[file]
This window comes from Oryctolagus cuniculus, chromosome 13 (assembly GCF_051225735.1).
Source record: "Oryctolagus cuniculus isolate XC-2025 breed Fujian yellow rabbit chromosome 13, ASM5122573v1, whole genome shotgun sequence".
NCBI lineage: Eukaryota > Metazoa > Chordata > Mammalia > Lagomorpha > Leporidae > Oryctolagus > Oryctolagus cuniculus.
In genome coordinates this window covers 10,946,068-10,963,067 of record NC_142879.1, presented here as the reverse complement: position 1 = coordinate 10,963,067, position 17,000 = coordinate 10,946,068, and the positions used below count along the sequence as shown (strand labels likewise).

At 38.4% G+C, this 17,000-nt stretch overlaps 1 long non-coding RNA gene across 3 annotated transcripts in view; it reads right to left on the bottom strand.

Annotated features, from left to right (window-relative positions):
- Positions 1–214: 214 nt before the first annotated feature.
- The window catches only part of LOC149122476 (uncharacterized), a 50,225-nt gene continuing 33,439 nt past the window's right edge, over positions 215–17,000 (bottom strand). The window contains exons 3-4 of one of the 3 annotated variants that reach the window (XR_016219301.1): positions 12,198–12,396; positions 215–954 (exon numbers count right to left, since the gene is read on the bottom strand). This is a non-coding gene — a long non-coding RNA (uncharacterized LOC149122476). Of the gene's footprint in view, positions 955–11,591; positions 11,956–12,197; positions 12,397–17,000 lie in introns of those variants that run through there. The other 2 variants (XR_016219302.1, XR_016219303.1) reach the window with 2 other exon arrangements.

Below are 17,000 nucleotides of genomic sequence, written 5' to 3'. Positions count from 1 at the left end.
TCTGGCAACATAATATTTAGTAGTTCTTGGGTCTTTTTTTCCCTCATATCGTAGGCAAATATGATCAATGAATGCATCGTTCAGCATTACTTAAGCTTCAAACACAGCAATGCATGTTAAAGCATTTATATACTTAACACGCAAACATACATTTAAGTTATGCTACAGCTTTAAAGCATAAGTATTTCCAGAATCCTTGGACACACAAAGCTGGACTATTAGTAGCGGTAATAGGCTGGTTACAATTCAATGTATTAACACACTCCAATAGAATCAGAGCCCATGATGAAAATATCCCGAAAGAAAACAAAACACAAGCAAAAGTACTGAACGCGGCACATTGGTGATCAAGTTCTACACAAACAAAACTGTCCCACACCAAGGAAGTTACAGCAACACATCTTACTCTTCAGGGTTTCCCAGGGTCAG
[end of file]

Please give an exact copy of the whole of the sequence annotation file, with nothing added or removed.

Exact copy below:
This window comes from Oryctolagus cuniculus, chromosome 13 (assembly GCF_051225735.1).
Source record: "Oryctolagus cuniculus isolate XC-2025 breed Fujian yellow rabbit chromosome 13, ASM5122573v1, whole genome shotgun sequence".
NCBI lineage: Eukaryota > Metazoa > Chordata > Mammalia > Lagomorpha > Leporidae > Oryctolagus > Oryctolagus cuniculus.
In genome coordinates this window covers 10,946,068-10,963,067 of record NC_142879.1, presented here as the reverse complement: position 1 = coordinate 10,963,067, position 17,000 = coordinate 10,946,068, and the positions used below count along the sequence as shown (strand labels likewise).

At 38.4% G+C, this 17,000-nt stretch overlaps 1 long non-coding RNA gene across 3 annotated transcripts in view; it reads right to left on the bottom strand.

Annotated features, from left to right (window-relative positions):
- Positions 1–214: 214 nt before the first annotated feature.
- The window catches only part of LOC149122476 (uncharacterized), a 50,225-nt gene continuing 33,439 nt past the window's right edge, over positions 215–17,000 (bottom strand). The window contains exons 3-4 of one of the 3 annotated variants that reach the window (XR_016219301.1): positions 12,198–12,396; positions 215–954 (exon numbers count right to left, since the gene is read on the bottom strand). This is a non-coding gene — a long non-coding RNA (uncharacterized LOC149122476). Of the gene's footprint in view, positions 955–11,591; positions 11,956–12,197; positions 12,397–17,000 lie in introns of those variants that run through there. The other 2 variants (XR_016219302.1, XR_016219303.1) reach the window with 2 other exon arrangements.

Below are 17,000 nucleotides of genomic sequence, written 5' to 3'. Positions count from 1 at the left end.
TCTGGCAACATAATATTTAGTAGTTCTTGGGTCTTTTTTTCCCTCATATCGTAGGCAAATATGATCAATGAATGCATCGTTCAGCATTACTTAAGCTTCAAACACAGCAATGCATGTTAAAGCATTTATATACTTAACACGCAAACATACATTTAAGTTATGCTACAGCTTTAAAGCATAAGTATTTCCAGAATCCTTGGACACACAAAGCTGGACTATTAGTAGCGGTAATAGGCTGGTTACAATTCAATGTATTAACACACTCCAATAGAATCAGAGCCCATGATGAAAATATCCCGAAAGAAAACAAAACACAAGCAAAAGTACTGAACGCGGCACATTGGTGATCAAGTTCTACACAAACAAAACTGTCCCACACCAAGGAAGTTACAGCAACACATCTTACTCTTCAGGGTTTCCCAGGGTCAG